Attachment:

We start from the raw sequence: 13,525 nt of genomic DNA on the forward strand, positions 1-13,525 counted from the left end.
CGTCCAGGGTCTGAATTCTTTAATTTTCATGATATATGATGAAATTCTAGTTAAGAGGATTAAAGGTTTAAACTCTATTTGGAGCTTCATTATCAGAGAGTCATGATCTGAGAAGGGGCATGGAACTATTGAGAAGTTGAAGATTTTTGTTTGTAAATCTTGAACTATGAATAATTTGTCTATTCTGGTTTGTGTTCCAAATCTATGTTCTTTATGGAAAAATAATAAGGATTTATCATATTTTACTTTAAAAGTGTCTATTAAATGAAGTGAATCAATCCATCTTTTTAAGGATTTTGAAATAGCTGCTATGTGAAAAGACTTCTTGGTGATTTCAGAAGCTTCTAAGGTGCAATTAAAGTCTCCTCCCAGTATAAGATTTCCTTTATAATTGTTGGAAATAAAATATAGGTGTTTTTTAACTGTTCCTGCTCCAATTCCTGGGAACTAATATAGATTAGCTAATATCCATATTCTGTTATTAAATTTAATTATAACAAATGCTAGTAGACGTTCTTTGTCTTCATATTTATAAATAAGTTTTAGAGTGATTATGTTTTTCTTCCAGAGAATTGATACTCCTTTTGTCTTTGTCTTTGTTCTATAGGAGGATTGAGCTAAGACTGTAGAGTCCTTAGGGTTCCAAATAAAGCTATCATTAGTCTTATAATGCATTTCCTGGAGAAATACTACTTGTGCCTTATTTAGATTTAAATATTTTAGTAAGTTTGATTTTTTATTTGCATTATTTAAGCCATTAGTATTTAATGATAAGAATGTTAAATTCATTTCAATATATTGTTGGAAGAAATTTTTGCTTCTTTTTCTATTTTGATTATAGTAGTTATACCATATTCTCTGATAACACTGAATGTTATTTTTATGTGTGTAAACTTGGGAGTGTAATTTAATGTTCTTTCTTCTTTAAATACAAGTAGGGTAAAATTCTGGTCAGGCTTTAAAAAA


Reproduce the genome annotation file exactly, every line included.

We start from the raw sequence: 13,525 nt of genomic DNA on the forward strand, positions 1-13,525 counted from the left end.
CGTCCAGGGTCTGAATTCTTTAATTTTCATGATATATGATGAAATTCTAGTTAAGAGGATTAAAGGTTTAAACTCTATTTGGAGCTTCATTATCAGAGAGTCATGATCTGAGAAGGGGCATGGAACTATTGAGAAGTTGAAGATTTTTGTTTGTAAATCTTGAACTATGAATAATTTGTCTATTCTGGTTTGTGTTCCAAATCTATGTTCTTTATGGAAAAATAATAAGGATTTATCATATTTTACTTTAAAAGTGTCTATTAAATGAAGTGAATCAATCCATCTTTTTAAGGATTTTGAAATAGCTGCTATGTGAAAAGACTTCTTGGTGATTTCAGAAGCTTCTAAGGTGCAATTAAAGTCTCCTCCCAGTATAAGATTTCCTTTATAATTGTTGGAAATAAAATATAGGTGTTTTTTAACTGTTCCTGCTCCAATTCCTGGGAACTAATATAGATTAGCTAATATCCATATTCTGTTATTAAATTTAATTATAACAAATGCTAGTAGACGTTCTTTGTCTTCATATTTATAAATAAGTTTTAGAGTGATTATGTTTTTCTTCCAGAGAATTGATACTCCTTTTGTCTTTGTCTTTGTTCTATAGGAGGATTGAGCTAAGACTGTAGAGTCCTTAGGGTTCCAAATAAAGCTATCATTAGTCTTATAATGCATTTCCTGGAGAAATACTACTTGTGCCTTATTTAGATTTAAATATTTTAGTAAGTTTGATTTTTTATTTGCATTATTTAAGCCATTAGTATTTAATGATAAGAATGTTAAATTCATTTCAATATATTGTTGGAAGAAATTTTTGCTTCTTTTTCTATTTTGATTATAGTAGTTATACCATATTCTCTGATAACACTGAATGTTATTTTTATGTGTGTAAACTTGGGAGTGTAATTTAATGTTCTTTCTTCTTTAAATACAAGTAGGGTAAAATTCTGGTCAGGCTTTAAAAAA